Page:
- Oracle plans to add chatbots to more or less all its SaaS offerings. Oracle HCM is at the forefront.
- It is really a statement to deliver a software and tell your customers that you can use the chat bot (if you use a standard Oracle HCM installation) without specific machine learning training and you are in production within a week
- Oracle offers digital assistants as an feature for which customers need an add-on license. So, it seems this is an obvious business case and Oracle believes companies are willing to spend money.
Just for clarification: Oracle uses the term “Digital Assistant” as a kind of coordinator who invokes the chatbot being the right one for a certain topic. These chatbots are called “skills”.
Emotional Economy & IT
Technology and emotions, that’s a new combination, but at the heart of Amr Elrawi’s presentation “2020 Marketing Trends – Improve Customer Experience & Drive Commercial Value”. He ponted out that we are in the time of an experience economy. The product is not relevant (or: not a distinguishing factor). It is all about the experience. Plus, if customers by your product for emotional reasons, they are willing to pay more than they buy it for features.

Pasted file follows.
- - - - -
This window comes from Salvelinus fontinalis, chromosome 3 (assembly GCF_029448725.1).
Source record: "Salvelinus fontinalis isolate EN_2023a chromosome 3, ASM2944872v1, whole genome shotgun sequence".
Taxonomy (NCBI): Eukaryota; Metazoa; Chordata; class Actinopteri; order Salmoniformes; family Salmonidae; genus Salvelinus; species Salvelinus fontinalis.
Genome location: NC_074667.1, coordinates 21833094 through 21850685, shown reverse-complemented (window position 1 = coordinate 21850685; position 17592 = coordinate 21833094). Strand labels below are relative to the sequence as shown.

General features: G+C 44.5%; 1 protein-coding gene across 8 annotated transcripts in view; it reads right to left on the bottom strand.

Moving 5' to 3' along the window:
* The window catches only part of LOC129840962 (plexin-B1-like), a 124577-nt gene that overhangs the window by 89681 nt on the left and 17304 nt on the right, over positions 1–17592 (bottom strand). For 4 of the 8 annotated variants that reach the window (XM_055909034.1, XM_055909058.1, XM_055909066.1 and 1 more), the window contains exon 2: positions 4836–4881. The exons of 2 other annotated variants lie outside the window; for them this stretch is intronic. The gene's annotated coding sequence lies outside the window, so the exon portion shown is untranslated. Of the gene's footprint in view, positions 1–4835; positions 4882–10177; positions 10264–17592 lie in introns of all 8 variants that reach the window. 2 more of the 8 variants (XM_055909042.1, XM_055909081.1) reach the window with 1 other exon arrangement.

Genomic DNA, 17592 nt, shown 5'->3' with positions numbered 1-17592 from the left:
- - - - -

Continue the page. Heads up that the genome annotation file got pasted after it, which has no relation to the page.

On a technology side, this requires “B2Me” – personalized experience in real time. The example discussed was Burger King using the app to push ads to their customers when they were close to a Mc Donald’s to lure them away.
Chatbot Success Tips
Grant Ronald presented “Top Tips for Building Great Digital Assistants and Chatbots”. Some of the tips are obvious – make sure to have a business case, do not focus too much on technical brilliance (e.g., regarding natural language processing), but on the users. Then, there were a few tips that address also the emotional level Amr Elrawi was taking about. It seems that usability and design are still needed, but that it is not enough anymore. Here his emotions-related tips: